Part of the debate – in the House of Commons at 2:01 pm on 4th March 2020.

Alert me about debates like this

Photo of Craig Whittaker Craig Whittaker Assistant Whip 2:01 pm, 4th March 2020

I will not. I am sorry, but I have too much to say.

All Departments were sympathetic, but none was able to trigger the package without the other. I also discovered that there was a package, but that the flooding of 1,187 properties in the Calder Valley on its own does not qualify for support, because it does not hit the criteria. Will the Secretary of State agree to look at and amend the support package so that we can have an off-the-shelf package that is automatically triggered for any constituency that suffers the devastation of flooding? Under such an arrangement, no constituency would be left waiting for nine days ever again.

I want to make it very clear that we do have three fully funded hard flood defence projects in the Calder Valley—one is partially completed and two are waiting to start. We also have a series of works beyond those projects. Treesponsibility and Slow The Flow are two fabulous charities. One has planted thousands of trees and has plans to continue planting trees around the catchment, while dozens of volunteers work with Slow The Flow on the leaky dams in the moors above. Grips are being blocked as part of moorland restoration in partnership with Natural England and landowners. Yorkshire Water has trialled reducing reservoir levels during times of heavy rain, but it will take a change of legislation to mandate that to happen. Hopefully, that can happen through the Environment Bill, with the amendments that my neighbour, Holly Lynch, has put forward.

We have set aside money to build holding ponds, but only four have been managed to be built. This is all good stuff, but we are just toying with it. If we are serious about mitigating the risks of flooding, we need to do much, much more of this type of work in the catchment.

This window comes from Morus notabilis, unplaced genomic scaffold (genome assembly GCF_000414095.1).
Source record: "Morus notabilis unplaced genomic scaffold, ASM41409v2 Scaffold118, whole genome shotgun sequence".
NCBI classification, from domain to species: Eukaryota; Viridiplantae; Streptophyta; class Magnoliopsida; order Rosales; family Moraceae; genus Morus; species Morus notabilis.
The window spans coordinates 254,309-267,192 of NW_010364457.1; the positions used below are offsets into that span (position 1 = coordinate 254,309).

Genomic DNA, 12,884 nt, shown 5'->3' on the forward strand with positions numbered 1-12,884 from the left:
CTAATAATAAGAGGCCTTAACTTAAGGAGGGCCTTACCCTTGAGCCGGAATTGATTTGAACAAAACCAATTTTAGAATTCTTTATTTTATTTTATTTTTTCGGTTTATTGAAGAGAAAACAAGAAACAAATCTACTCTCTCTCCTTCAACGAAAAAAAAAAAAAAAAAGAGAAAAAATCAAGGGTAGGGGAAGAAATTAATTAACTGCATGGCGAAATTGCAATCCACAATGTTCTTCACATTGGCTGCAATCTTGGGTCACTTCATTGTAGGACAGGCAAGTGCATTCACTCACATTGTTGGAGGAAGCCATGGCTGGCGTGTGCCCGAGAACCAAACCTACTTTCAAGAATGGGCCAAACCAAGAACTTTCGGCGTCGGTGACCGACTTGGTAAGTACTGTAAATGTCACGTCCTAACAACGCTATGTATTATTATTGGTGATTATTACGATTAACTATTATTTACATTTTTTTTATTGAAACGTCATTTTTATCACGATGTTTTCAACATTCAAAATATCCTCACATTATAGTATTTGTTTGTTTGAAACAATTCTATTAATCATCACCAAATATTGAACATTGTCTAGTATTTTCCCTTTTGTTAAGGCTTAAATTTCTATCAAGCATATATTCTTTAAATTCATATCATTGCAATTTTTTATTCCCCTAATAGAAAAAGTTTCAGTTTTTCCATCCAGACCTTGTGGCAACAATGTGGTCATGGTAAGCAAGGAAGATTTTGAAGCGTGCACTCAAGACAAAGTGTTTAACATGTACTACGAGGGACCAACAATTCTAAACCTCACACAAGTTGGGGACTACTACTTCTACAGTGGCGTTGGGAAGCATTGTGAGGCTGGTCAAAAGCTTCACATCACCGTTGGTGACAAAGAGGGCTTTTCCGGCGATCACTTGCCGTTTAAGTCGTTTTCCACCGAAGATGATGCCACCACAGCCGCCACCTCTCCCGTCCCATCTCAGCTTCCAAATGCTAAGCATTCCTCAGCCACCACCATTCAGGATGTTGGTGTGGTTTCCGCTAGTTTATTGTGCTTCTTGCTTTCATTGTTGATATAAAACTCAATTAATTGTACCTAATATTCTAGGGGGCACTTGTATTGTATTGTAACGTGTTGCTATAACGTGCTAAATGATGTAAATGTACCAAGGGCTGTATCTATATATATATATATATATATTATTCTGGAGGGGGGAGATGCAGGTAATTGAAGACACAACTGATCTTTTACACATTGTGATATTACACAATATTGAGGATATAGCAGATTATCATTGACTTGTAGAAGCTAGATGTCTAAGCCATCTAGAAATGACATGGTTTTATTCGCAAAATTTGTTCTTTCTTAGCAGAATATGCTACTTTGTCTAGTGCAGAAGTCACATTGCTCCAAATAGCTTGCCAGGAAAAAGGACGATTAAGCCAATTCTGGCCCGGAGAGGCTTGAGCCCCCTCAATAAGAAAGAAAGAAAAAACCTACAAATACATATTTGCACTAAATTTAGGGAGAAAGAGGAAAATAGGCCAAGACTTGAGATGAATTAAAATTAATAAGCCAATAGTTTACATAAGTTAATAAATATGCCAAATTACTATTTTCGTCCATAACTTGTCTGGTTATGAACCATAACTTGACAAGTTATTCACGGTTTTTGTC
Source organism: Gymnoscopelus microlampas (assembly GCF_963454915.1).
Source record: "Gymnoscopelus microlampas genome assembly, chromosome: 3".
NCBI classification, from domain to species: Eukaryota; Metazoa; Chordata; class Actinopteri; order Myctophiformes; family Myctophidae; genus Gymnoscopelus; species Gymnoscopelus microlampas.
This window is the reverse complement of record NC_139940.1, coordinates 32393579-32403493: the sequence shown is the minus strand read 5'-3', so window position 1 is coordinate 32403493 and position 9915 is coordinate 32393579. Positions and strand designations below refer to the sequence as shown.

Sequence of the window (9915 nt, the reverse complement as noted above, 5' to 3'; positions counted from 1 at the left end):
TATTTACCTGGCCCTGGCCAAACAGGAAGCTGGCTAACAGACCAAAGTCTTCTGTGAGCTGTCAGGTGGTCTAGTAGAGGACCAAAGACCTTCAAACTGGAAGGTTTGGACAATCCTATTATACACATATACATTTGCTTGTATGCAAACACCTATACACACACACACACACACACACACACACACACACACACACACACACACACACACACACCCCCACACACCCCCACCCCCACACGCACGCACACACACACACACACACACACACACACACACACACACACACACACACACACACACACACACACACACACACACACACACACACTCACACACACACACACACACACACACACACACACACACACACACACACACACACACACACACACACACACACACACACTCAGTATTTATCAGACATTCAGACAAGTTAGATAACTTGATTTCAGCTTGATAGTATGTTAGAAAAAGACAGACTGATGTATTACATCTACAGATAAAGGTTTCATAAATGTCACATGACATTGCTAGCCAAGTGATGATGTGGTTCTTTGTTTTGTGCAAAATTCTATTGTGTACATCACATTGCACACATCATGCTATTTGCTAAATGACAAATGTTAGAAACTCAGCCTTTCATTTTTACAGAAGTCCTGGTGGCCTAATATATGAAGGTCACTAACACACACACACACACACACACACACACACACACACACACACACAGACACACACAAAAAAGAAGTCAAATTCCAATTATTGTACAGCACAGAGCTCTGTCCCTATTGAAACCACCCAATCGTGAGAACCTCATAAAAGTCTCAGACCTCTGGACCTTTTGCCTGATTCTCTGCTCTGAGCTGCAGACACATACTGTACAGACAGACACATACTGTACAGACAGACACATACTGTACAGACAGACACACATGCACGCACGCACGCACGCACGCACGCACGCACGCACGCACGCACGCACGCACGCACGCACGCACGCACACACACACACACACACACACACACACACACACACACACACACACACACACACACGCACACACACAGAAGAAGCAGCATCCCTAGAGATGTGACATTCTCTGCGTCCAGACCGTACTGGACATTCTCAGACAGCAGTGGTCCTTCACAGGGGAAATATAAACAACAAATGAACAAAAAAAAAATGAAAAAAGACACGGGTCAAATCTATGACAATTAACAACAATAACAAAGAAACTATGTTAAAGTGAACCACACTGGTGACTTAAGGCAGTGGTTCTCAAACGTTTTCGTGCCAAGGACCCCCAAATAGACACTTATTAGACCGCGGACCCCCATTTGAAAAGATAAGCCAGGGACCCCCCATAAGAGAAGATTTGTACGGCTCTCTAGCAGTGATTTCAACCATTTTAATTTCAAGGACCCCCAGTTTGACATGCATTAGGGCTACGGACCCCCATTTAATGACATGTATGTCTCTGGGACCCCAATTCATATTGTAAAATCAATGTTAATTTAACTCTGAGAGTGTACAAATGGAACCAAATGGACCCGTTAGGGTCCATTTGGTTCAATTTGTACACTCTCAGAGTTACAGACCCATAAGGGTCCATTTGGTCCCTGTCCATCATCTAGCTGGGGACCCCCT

I have a number of asks for the Secretary of State. First, can the Calder Valley be elevated to tier 1 status, like the City of London? That would ensure that an annual sum of money would be allocated for a wider catchment plan both to slow the flow of water coming off the moorland and to protect areas further downstream, such as that of my hon. Friend Andrew Percy.

If the Government are not prepared to raise the Calder Valley’s status to tier 1, will the Secretary of State consider a series of pilot schemes for catchment areas across the country? I am talking about six catchment types that all have very different needs. That would require a commitment to annual funding for wider catchment plans, which could initially be developed over a five-year period. These pilots could form a wider strategy for the rest of the country so that we could start to manage flooding much closer within the catchment than at present, rather than consistently reacting to flooding.

I also ask that the wider catchment plan is given to the local authority to manage, as that is where all the local knowledge is held. Farmers were telling me back in November that the moors were sodden and that we would be in real trouble if the rains continued.

My final point is on the Environment Agency. Nobody can deny that it has done a brilliant job on the ground during the floods and on preparing people in the lead-up to them. The response has been much, much better than we experienced in 2012 and 2015. The issue, however, is in the amount of time that flood defence schemes take to implement. The upper Calder Valley has just one main road in and out. The one road has been down to a single lane for three years, while the scheme in Mytholmroyd is still under construction. We have had three years of people sitting in traffic at peak times for over an hour to travel just a couple of miles. The Mytholmroyd scheme was still not complete for the floods last month and, to rub salt into the wounds, the schemes for Hebden Bridge and Brighouse have not even started after four years. The Environment Agency will say that the schemes have to be done in sequence but, according to local water engineers and experts, that need not be the case. My final ask is that the Secretary of State puts pressure on the Environment Agency to get those schemes finished before the threat of our next major flood.